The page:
Harpers Ferry offers deal for CSX station

July 19, 2000

Harpers Ferry offers deal for CSX station

By DAVE McMILLION / Staff Writer, Charles Town

HARPERS FERRY, W.Va. - Harpers Ferry National Historical Park has offered a deal to CSX that would allow the park to take over a historic train station in town, according to the park's superintendent.

Under the deal, the park would acquire the train station and two other historically significant areas in exchange for several acres of federally-owned land in Cumberland, Md., in which CSX has been interested, Park Superintendent Donald Campbell said Wednesday.

Campbell described the deal as a final offer to CSX.

CSX officials could not be reached for comment late Wednesday.

Last summer, the 107-year-old train station on Potomac Street was named one of the Top 10 Most Endangered Stations in America by the Great American Station Foundation and the National Trust for Historic Preservation.

It dates back to the early 20th century when trains were one of the primary sources of travel in the country.


The local train station often welcomed passenger trains like the Metropolitan, National and the Diplomat, which brought people from metropolitan areas to Jefferson County to get respite from heat and congestion, park officials said.

Park and town officials said they want to renovate the train station, believing it could boost tourism in the area.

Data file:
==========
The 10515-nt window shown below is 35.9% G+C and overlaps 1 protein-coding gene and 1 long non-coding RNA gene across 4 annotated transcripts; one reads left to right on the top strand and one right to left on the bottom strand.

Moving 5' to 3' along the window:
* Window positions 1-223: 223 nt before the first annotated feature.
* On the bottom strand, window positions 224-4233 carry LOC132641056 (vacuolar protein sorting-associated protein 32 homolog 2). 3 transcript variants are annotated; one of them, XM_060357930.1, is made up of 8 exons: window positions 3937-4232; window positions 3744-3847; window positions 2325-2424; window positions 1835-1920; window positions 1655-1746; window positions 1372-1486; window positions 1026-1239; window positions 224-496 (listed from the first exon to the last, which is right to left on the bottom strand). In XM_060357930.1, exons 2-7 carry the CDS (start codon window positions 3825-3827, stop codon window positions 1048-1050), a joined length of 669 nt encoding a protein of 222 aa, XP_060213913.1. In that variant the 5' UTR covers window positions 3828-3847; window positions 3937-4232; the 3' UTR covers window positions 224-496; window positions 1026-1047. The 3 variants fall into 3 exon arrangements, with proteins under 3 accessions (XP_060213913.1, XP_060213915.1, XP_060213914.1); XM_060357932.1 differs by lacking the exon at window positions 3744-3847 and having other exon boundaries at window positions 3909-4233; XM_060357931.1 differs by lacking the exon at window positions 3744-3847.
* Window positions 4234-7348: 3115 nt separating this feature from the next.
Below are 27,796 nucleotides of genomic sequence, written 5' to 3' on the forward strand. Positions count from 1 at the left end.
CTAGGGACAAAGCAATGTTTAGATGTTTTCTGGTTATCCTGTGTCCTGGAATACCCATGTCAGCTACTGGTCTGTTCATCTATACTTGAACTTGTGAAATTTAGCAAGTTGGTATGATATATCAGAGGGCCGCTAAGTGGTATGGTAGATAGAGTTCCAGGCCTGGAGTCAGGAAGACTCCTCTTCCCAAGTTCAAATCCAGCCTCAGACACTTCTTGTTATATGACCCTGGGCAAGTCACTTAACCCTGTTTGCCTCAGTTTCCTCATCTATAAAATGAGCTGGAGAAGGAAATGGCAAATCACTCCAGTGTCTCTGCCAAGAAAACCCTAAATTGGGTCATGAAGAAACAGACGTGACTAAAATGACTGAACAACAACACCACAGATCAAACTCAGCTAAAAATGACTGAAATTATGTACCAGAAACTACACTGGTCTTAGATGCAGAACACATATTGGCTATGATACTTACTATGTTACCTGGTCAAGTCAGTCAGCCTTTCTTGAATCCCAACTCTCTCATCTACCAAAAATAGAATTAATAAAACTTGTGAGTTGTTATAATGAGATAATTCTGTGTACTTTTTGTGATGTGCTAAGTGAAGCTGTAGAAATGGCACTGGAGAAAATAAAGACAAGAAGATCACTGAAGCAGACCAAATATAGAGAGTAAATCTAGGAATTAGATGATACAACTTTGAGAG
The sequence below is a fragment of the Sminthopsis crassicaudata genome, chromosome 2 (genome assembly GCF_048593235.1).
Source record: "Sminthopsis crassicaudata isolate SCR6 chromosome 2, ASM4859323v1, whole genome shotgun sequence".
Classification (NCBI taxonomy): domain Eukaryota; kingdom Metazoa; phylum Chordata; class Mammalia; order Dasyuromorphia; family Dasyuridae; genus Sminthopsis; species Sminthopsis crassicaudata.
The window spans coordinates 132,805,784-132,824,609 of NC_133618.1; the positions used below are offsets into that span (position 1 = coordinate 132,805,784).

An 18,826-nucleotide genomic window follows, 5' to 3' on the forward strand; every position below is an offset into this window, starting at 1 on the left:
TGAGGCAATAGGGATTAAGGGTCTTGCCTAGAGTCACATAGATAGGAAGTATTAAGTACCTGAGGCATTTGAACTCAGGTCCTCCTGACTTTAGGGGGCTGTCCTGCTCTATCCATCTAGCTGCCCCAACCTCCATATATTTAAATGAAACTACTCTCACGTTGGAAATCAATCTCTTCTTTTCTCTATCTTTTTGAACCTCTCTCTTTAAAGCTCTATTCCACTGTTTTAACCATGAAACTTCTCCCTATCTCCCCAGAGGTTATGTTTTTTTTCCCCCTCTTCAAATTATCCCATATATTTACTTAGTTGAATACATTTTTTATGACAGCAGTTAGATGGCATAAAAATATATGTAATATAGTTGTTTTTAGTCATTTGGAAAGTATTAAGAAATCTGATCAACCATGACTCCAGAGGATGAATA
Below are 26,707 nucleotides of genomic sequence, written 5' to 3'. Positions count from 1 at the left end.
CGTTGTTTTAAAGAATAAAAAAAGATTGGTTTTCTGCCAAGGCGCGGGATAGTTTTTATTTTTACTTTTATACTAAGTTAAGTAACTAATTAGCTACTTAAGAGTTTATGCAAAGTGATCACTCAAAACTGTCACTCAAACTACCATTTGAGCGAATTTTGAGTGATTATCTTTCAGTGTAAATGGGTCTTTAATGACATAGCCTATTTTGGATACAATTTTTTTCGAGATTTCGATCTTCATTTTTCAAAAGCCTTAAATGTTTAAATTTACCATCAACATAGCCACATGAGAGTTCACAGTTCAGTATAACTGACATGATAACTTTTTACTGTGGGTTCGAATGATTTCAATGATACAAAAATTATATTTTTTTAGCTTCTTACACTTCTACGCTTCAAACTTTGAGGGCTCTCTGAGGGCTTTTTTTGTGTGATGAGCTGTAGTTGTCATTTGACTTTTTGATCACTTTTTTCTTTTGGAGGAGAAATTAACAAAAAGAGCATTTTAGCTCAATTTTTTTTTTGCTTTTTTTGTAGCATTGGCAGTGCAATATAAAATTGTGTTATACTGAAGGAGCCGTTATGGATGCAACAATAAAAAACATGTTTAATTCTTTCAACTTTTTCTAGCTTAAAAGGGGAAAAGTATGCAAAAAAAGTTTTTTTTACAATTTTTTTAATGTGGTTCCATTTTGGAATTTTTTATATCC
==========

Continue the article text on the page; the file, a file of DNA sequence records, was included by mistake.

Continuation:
Although park officials said last summer they were interested in teaming up with the town to buy the station, Harpers Ferry Mayor Walton "Kip" Stowell said this week he thinks the town should own the building.

Stowell said nearby Harpers Ferry National Historical Park already has enough historic buildings in the area.

The town needs to find some other sources of revenue because its tax base has nearly disappeared, Stowell said.

"Otherwise we will have to constantly be begging for money. And we're a proud town," Stowell said Tuesday.

If refurbished, the train station could be an excellent location for the town to hold festivals and other events, which could provide new revenue sources for the town, Stowell said.

Campbell said the town could use the station for events if the park owns it.

Last Friday, Gov. Cecil Underwood awarded $350,000 to Harpers Ferry to help save the train station. Stowell said he is not sure what the $350,000 will be used for.

The park service has indicated it is willing to help the town renovate the station, Campbell said. The money could go toward the purchase of train station, but Stowell said he wishes CSX would consider donating the train station to the town.

The building needs a new roof, gutters and downspouts, windows and doors, and the total renovation cost could approach $1 million, Stowell said.

Under the deal the park has offered to CSX, the park also would acquire nearby land where an old U.S. Armory once was located and the original site of John Brown's fort, Campbell said.

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